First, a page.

"The crisis has caused European wood-processing companies to reduce production. They are demanding less wood, so Russian companies are harvesting less," said Yuri Gerasimov, Russian forestry expert at the Finnish Forest Research Institute.

Russia fells close to 200 million cubic meters of timber annually and exports a quarter of that harvest each year. According to data from LesProm, timber export volumes for the first three quarters of 2008 were down 8 percent from the same period in 2007.

When the export tariff rises from 25 percent to 80 percent, foreign companies will be forced to stop buying, triggering a huge surplus that will both lower domestic prices for wood and discourage logging, Gerasimov said.

North-west Timber Company
The North-West Timber Company's pulp-and-paper mill near Kaliningrad.
"Before, there was competition with Europe. European companies were paying higher prices for Russian logs, so the Russian processing companies had to pay higher prices as well," he said. "That maintained the prices in the logging industry. But now that the competition is fading away, the Russian companies can drive the prices down."

"The weakest logging companies, well, they will just disappear," Gerasimov said.

Bars, a small logging company in Siberia's Sverdlovsk region, has already reduced production.

"It's a bad situation all around," said an assistant to the head of Bars, who would only give her name as Valentina. "Processing companies are delaying payments to us, and without money, we can't operate, we can't sell them the logs."

Sergei Meklutsans, sales manager at Yuniper, a small lumber company based in the Leningrad region, said the company felt a fall in European and domestic demand for lumber in early 2007, about the same time that the first new tariffs were announced.

Now, Yuniper has altered its business model to focus on timber transport.

"Transport services are in greater demand, and the rates are better," Meklutsans said. "We currently have 12 trucks and are looking to buy more."

Russian pulp and paper producers, however, are benefiting from low prices on raw materials.

Yuri Murashko, deputy general director for external relations of the North-West Timber Company, a leader in the Russian pulp and paper industry, said he would be very happy to see the tariffs go up in January.

He said North-West Timber used to buy 95 percent of its timber from Belarus and Lithuania, with the small remainder purchased from domestic logging companies.

"But now, there is more timber here in Russia, and the prices are better. Over the past year, we have been buying about 40 percent from Russia," Murashko said. "What we bought last year in Russia for 60 euros a cubic meter we are now buying for 40 euros."

It is unclear, however, for how long Russian lumber and pulp and paper companies will benefit.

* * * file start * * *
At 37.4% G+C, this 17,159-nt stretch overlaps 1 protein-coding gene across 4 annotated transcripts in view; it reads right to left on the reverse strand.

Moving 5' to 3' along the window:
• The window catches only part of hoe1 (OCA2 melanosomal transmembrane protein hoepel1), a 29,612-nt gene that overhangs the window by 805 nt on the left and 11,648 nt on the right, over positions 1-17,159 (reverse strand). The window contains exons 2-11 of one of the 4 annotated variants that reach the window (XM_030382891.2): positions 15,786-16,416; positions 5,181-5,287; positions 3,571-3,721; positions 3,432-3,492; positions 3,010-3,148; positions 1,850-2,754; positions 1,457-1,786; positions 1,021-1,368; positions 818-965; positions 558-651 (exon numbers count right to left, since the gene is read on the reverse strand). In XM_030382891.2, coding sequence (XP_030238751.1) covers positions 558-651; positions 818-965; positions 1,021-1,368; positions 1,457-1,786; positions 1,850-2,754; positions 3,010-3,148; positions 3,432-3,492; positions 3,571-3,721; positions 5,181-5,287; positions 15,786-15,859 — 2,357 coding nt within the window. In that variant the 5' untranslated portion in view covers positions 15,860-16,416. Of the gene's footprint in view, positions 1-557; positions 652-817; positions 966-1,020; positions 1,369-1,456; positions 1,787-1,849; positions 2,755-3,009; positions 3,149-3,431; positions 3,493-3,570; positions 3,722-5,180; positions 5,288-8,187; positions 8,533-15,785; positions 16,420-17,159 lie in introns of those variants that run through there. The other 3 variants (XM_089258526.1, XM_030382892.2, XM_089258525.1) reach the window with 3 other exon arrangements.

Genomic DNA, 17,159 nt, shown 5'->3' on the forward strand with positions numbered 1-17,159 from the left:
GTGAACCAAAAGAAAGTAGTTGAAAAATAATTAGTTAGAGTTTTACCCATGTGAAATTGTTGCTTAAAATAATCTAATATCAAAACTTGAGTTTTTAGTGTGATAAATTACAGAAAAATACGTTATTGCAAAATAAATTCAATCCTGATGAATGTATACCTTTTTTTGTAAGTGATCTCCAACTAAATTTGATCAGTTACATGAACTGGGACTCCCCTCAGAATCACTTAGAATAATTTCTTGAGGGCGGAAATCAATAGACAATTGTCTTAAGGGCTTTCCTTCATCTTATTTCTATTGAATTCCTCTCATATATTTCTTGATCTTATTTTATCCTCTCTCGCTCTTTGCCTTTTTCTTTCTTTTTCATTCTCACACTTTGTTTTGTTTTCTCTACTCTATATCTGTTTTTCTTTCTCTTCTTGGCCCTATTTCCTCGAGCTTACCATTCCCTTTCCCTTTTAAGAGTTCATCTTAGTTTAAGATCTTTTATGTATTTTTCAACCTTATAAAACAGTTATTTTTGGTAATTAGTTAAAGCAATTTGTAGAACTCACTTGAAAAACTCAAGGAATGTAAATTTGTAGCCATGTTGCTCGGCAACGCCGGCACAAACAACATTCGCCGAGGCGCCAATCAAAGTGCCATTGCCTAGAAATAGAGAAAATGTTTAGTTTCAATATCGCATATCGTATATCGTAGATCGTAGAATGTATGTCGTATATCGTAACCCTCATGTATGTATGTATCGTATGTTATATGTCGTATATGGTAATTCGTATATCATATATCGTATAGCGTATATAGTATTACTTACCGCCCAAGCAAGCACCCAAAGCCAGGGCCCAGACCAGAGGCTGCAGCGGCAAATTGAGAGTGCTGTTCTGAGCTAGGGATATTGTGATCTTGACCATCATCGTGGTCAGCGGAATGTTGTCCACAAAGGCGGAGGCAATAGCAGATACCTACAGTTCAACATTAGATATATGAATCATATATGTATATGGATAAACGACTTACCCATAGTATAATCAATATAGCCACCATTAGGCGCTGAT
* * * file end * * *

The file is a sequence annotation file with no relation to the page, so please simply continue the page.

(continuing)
"This stock will exist for a short time because of the surplus of logs," Gerasimov said. "But when that stock runs out, the logging companies will have to stop cutting because they can't sell at that price and still turn a profit."

A report by Wood Resources International, a consulting firm, said Russia does not have the production capacity to process the surplus timber that would otherwise have been exported.

Without enough buyers, the Russian forestry industry is going to suffer, with "huge negative ramifications for thousands of Russian loggers, forest managers and workers involved in the transportation of wood," the report said.

Hammaren, of the European Commission, said the increase on export duties would have "harmful effects on the Russian side, because Russia doesn't have the sufficient industrial capacity at this stage to produce enough pulp domestically. This will cause more unemployment on the Russian side in specific regions, such as Karelia."

But some market players have faith that both the financial crisis and the tariff increase will successfully catalyze the modernization of Russia's export-oriented timber industry and make it more profitable in the long term by forcing consolidation in the fragmented harvesting sector.

"I think it is a draconian way of forcing change, by just forcing an effective ban on a particular date, but it's a principle I am very supportive of," said Leo Hambro, CEO of the Russia Timber Group, one of the country's largest harvesting companies. "There is continued resistance to the introduction of new export duties, but people may be looking at this on a short-term basis."

He predicts that the majority of Russia's 20,000 harvesting companies will soon be forced out of operation, propelling a consolidation of land resources among stronger, more efficient and profitable companies.

"In the long term, [the tariff] is creating a structural change in the industry that will remove fragmentation," Hambro said. "It will develop a stagnated industry and increase the labor pool for infrastructure projects that are required for the development of Russia's regions."

The Russian Timber Group is only a few months away from completing construction on a sawmill it began building in 2006.

"The tariff increases gave us the extra push to diversify out from harvesting, to focus business on value-added operations, and this is where all businesses in the sector should be focusing on because that is where you make your money."